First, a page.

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James Allen Walker for WORLD

Hillside hideaway

2010 Hope Awards | Wears Valley shows traumatized kids how to live

Issue: "How Mark Souder fell," June 19, 2010

PIGEON FORGE, Tenn.-It's possible, when driving through Great Smoky Mountains National Park, to take a turn off the main road and over a narrow wooden bridge, where a small lane winds through the Appalachian murk and bursts straight into a Thomas Kincade painting. There's the valley, with the multi-colored woods in the background, the verdant pastures in the foreground, beams of light peeking through the clouds and mist, the gleaming whitewashed buildings dotted throughout. Wears Valley Ranch has a breathtaking setting.

An actual Kincade print hangs above the fireplace in the Ranch's main multipurpose meeting hall, but it appears a poor and feeble effort compared to the wonders outside one morning. Jim Wood, the executive director of Wears Valley Ranch, spoke with his staff and students about the wonders inside: "God uses His word to transform our lives and our lives are changed."

Wears Valley Ranch, located southeast of Pigeon Forge, Tenn., has helped to transform lives since 1991. At-risk children from troubled family situations live there and go to school. Most come from abusive, often sexually abusive, families. Others are escaping from the drugs and gangs of inner-city Atlanta. Still others have been raised by overwhelmed parents or grandparents. Wears Valley Ranch offers an alternative to the uncaring, unfeeling state foster care system: Here they get personalized attention, family-style nurturing, Christian love and safety.

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"There's always some sort of family trauma," Wood says. "The mom dies or the dad disappears. The kids are in the care of grandparents who are elderly and struggling. How does a single parent work two jobs and take care of their kids? Some parents realize that the best thing is to send their kids here. Some parents aren't caring and responsible. So we try to provide alternative relationships."

The ranch encourages children to stay in touch with their real families whenever appropriate, often spending vacation time with them in their homes. Parents typically pay modest fees: "We think it's important for families to try to be involved in the support of their children, because that's biblical," Wood said. "We encourage parents to step up and do what they can for a child's life."

Students live in four houses on the property, two for boys and two for girls. Full-time counselors are on site. House parents-a married couple, who live in the house-and college age "mentors" care for the children."We want to provide a biblical model of a marriage to the kids because they haven't had that before," residential director Richard Petsch said. "There are no shift workers, nobody coming on and coming off, so it's like a family."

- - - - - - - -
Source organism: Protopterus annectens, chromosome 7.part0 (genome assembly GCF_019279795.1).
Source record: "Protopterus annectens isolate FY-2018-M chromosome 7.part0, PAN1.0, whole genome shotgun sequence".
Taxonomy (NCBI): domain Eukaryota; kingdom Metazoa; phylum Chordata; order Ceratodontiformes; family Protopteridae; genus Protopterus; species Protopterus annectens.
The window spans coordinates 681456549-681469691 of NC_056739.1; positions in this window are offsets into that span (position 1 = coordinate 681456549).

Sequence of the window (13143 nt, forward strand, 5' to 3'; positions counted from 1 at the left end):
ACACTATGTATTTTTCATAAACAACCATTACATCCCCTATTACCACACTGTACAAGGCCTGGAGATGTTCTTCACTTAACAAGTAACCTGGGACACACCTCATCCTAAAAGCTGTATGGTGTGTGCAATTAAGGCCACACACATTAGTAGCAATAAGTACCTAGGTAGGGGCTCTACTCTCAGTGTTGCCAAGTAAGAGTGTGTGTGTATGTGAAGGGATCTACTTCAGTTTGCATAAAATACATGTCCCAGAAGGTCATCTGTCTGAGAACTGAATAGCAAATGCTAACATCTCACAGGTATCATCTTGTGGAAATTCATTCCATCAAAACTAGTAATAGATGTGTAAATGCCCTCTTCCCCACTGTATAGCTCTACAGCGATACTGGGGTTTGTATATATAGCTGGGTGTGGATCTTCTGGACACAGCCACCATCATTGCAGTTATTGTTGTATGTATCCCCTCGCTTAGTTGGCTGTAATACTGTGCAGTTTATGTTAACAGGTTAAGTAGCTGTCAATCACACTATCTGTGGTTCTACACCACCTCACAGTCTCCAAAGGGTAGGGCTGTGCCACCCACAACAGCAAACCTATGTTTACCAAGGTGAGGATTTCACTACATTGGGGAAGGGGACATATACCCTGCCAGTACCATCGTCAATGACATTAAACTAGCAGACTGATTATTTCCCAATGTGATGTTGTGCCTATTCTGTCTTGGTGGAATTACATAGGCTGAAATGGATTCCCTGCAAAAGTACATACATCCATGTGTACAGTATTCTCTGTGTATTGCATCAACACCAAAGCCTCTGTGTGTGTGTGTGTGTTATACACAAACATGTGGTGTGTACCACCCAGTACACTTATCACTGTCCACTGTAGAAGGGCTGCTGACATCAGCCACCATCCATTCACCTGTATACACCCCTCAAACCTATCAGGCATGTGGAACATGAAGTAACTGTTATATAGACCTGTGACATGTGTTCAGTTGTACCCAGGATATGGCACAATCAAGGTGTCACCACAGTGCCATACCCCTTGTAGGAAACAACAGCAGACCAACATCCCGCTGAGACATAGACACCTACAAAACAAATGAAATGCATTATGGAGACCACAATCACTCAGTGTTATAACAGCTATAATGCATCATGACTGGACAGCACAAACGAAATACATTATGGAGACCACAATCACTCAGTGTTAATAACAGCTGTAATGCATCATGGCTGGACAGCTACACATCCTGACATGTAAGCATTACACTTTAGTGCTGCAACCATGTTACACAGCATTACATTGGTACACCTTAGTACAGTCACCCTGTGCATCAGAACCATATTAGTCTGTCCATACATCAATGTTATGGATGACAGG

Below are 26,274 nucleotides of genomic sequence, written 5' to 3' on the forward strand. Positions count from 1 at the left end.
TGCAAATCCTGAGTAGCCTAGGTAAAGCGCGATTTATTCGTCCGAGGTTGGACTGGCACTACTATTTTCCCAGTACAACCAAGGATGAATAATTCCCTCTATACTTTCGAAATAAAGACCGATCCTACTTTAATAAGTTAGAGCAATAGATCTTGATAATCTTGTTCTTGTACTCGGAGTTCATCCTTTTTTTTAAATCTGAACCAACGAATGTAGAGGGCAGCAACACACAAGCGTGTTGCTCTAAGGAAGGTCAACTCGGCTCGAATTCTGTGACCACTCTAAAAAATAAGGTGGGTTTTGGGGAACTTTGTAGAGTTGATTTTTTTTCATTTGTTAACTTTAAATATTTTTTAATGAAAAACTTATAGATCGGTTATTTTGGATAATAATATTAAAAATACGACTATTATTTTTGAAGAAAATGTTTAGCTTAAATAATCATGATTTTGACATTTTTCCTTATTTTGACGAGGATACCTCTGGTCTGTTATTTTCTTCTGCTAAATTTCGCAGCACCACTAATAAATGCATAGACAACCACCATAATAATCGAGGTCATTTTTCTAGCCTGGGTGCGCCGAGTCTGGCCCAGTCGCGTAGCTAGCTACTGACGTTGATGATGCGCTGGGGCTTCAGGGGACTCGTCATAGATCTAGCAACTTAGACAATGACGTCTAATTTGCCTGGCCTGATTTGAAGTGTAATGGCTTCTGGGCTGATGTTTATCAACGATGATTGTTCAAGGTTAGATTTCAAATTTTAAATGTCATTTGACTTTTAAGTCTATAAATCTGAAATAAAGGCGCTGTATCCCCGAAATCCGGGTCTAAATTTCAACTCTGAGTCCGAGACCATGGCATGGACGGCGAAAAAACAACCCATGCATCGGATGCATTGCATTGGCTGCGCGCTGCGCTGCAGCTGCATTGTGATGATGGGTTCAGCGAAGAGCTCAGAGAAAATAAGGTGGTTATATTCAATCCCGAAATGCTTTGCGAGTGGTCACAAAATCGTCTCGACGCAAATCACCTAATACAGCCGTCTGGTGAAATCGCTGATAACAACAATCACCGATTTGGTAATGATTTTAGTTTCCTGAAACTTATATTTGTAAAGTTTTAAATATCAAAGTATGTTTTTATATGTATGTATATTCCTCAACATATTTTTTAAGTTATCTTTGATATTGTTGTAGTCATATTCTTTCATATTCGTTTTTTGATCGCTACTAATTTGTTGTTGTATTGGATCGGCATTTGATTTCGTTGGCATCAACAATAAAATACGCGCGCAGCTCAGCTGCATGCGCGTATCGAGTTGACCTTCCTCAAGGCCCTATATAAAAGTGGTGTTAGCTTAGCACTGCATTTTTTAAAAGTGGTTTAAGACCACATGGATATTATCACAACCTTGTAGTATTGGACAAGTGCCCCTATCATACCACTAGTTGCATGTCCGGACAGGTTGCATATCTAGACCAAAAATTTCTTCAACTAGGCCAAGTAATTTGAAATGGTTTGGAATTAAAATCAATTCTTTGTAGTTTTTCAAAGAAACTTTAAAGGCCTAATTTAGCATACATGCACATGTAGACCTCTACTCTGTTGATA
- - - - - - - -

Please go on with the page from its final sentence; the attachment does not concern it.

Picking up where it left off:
The houses, which sit on a hillside in the woods, have big porches, big kitchens, and rec rooms in the basement. They could be safely described as luxurious, the kind of houses that millionaires would be proud to own as summer homes. But more than the amenities, details make the house a home for its residents: Upstairs the shared bedrooms are different sizes, like in a real house.

The ranch only accepts children from ages 6 to 13, who can stay until they graduate from high school. Kids who are overly belligerent, kids with substance abuse or legal issues, or those too young or too old are referred elsewhere. "We're looking for children who understand this is a good opportunity," Petsch said-and last month the ranch had only 16 students out of a capacity of 32. Wood added, "Kids have to be willing to come. We've never had a runaway."

Shykea Banks came from Knoxville eight years ago, when she was 9 years old. "My mom couldn't take care of all us kids," Banks recalled. "My dad wasn't really in our lives at the time. My grandmother was taking care of us and had hepatitis C. We found out about the ranch, and we fell in love with it. Everyone was so loving and caring with us."

The ranch's educational system benefited Shykea. Students are practically homeschooled, taking almost all their classes in their homes, one-on-one with a house parent or mentor. The individualized approach allows house parents and mentors to teach each child at their own pace. A ropes course on site helps students learn trust and self-confidence. Horses and sheep help the healing: "Being a small child on a horse, learning how to control this huge scary animal, it's very helpful to children with abuse issues," Petsch said.

Danielle Adams graduated from Wears Valley Ranch a year ago. She arrived at the ranch when she was 16, an exception to the age rule, because she brought with her two younger siblings: "Both of my parents went to prison for selling weed, and my grandmother died that week." Faced with the prospect of putting her two siblings into a state run group home, filled with rough and rowdy teenage girls, Adams tried to raise them herself, a responsibility she wasn't ready to handle: "I didn't understand what it takes to take care of someone. There were a lot of emotional things I couldn't handle. My grades had gone downhill."

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